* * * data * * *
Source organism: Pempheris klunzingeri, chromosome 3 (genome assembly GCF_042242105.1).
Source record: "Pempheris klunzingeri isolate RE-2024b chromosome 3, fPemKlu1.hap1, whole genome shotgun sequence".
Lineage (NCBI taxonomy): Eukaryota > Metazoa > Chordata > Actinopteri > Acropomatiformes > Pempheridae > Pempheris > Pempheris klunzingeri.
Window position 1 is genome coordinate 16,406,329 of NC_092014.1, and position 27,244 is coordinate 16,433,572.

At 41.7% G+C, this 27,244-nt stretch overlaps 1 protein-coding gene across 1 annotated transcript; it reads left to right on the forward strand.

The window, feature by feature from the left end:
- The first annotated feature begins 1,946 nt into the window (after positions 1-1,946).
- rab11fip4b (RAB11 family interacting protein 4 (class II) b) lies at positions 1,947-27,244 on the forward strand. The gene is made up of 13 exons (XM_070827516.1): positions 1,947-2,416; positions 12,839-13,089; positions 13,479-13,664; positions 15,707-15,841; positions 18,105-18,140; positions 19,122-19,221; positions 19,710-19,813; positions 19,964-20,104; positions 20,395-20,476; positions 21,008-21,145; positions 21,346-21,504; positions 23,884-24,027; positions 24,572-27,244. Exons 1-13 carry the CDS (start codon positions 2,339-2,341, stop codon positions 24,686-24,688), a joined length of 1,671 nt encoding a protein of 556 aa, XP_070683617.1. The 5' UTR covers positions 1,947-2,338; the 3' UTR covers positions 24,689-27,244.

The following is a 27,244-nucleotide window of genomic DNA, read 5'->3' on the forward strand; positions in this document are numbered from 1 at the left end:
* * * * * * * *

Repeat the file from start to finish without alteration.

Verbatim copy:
Source organism: Pempheris klunzingeri, chromosome 3 (genome assembly GCF_042242105.1).
Source record: "Pempheris klunzingeri isolate RE-2024b chromosome 3, fPemKlu1.hap1, whole genome shotgun sequence".
Lineage (NCBI taxonomy): Eukaryota > Metazoa > Chordata > Actinopteri > Acropomatiformes > Pempheridae > Pempheris > Pempheris klunzingeri.
Window position 1 is genome coordinate 16,406,329 of NC_092014.1, and position 27,244 is coordinate 16,433,572.

At 41.7% G+C, this 27,244-nt stretch overlaps 1 protein-coding gene across 1 annotated transcript; it reads left to right on the forward strand.

The window, feature by feature from the left end:
- The first annotated feature begins 1,946 nt into the window (after positions 1-1,946).
- rab11fip4b (RAB11 family interacting protein 4 (class II) b) lies at positions 1,947-27,244 on the forward strand. The gene is made up of 13 exons (XM_070827516.1): positions 1,947-2,416; positions 12,839-13,089; positions 13,479-13,664; positions 15,707-15,841; positions 18,105-18,140; positions 19,122-19,221; positions 19,710-19,813; positions 19,964-20,104; positions 20,395-20,476; positions 21,008-21,145; positions 21,346-21,504; positions 23,884-24,027; positions 24,572-27,244. Exons 1-13 carry the CDS (start codon positions 2,339-2,341, stop codon positions 24,686-24,688), a joined length of 1,671 nt encoding a protein of 556 aa, XP_070683617.1. The 5' UTR covers positions 1,947-2,338; the 3' UTR covers positions 24,689-27,244.

The following is a 27,244-nucleotide window of genomic DNA, read 5'->3' on the forward strand; positions in this document are numbered from 1 at the left end: